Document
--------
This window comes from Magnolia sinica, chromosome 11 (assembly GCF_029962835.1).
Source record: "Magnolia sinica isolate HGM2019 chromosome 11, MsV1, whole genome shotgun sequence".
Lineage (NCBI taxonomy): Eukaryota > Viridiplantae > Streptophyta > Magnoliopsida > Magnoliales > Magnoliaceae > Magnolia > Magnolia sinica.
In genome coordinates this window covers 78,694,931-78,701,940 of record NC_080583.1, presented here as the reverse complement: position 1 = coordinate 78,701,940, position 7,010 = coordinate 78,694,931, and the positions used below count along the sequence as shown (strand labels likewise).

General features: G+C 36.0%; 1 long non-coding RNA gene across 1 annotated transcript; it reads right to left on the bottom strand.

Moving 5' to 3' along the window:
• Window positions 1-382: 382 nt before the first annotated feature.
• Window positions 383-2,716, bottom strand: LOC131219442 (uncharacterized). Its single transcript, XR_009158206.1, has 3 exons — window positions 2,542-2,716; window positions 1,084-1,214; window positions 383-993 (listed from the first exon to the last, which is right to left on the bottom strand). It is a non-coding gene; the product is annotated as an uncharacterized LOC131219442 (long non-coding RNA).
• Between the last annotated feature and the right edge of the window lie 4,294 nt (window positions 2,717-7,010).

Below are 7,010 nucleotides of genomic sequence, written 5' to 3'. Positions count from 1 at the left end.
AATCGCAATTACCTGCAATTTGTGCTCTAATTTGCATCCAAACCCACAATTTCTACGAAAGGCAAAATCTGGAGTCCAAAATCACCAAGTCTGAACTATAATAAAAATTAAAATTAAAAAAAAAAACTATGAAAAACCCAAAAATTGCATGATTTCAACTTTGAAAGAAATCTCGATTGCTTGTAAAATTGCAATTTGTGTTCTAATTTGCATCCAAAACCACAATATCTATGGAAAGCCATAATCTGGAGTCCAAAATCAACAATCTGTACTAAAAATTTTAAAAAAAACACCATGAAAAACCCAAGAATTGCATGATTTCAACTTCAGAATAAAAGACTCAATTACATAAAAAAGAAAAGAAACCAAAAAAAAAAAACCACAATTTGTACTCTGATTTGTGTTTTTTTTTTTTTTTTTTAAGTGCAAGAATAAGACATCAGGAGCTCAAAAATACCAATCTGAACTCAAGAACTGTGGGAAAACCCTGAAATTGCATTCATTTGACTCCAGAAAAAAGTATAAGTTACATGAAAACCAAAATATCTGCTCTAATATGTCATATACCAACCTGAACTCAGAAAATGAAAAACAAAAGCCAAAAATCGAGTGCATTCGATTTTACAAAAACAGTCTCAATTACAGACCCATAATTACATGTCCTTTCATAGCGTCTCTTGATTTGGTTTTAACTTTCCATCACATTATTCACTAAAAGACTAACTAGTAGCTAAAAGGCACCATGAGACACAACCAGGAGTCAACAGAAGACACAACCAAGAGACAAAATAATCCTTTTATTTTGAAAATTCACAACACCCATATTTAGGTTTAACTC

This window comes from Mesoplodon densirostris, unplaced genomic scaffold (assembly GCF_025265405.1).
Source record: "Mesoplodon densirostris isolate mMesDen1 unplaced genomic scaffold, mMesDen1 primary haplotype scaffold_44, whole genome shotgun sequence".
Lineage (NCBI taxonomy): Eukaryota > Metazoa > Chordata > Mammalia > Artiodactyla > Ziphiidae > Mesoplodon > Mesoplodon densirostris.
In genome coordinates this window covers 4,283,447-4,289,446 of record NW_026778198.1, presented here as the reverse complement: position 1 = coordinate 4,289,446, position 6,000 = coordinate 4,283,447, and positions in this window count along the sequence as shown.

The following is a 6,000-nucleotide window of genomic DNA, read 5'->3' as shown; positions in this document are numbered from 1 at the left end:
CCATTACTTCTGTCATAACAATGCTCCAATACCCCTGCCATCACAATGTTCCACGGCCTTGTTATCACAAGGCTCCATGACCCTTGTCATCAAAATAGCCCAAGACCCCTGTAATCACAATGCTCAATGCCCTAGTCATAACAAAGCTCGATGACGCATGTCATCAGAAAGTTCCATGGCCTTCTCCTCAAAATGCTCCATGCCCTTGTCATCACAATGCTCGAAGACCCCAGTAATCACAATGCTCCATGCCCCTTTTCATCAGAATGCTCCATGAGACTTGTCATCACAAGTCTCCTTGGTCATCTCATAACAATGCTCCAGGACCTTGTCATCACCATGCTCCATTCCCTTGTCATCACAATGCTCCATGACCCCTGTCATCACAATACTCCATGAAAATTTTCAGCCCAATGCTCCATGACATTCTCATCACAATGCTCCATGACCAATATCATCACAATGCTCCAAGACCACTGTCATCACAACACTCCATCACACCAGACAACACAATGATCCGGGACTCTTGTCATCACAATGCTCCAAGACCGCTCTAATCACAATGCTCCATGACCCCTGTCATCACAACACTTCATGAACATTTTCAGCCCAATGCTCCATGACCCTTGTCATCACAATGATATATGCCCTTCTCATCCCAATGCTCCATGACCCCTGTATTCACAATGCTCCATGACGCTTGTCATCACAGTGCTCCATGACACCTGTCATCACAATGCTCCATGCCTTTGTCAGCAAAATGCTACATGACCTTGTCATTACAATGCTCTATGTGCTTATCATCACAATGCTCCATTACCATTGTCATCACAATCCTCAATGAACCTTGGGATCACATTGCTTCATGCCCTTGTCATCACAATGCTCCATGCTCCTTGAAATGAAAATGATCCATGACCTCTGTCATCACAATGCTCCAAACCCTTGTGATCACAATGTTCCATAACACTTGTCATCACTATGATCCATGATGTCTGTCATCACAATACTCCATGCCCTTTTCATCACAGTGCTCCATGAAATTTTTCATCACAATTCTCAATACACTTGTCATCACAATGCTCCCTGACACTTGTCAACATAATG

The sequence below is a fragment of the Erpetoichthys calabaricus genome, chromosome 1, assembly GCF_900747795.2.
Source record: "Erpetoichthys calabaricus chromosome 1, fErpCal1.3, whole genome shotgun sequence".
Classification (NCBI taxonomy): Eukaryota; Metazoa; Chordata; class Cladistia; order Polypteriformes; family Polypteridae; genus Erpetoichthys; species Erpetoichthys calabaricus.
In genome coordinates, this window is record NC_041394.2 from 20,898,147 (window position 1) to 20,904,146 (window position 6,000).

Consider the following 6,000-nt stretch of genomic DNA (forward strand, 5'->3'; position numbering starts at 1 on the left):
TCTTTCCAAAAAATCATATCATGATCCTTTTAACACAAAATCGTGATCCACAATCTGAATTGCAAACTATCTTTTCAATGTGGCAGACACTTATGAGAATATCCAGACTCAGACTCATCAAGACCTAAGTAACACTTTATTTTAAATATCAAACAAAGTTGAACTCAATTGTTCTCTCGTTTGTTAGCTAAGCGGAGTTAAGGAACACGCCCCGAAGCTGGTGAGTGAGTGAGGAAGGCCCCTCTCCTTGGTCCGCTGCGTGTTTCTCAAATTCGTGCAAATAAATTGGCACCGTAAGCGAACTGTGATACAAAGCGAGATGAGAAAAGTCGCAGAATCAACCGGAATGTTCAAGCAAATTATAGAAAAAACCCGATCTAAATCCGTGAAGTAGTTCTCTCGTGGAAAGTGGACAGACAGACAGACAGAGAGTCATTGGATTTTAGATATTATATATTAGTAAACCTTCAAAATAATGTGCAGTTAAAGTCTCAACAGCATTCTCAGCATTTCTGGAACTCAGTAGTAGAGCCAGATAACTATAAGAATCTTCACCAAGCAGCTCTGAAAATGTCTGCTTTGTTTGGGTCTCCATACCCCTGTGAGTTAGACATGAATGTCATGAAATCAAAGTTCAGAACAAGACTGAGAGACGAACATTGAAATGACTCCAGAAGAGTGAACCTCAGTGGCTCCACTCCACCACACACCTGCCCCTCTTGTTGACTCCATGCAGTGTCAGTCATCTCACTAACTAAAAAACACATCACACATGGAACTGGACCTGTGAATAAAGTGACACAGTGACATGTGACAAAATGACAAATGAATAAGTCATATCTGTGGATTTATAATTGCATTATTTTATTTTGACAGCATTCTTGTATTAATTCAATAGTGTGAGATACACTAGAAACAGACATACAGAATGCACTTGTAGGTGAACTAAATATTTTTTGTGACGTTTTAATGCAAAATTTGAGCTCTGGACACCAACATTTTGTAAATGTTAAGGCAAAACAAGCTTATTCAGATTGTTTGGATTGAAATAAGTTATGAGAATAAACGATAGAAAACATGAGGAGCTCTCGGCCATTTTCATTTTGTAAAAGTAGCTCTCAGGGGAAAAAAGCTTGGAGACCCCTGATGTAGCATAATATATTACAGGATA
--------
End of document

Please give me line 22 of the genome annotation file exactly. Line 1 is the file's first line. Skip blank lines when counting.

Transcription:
Consider the following 6,000-nt stretch of genomic DNA (forward strand, 5'->3'; position numbering starts at 1 on the left):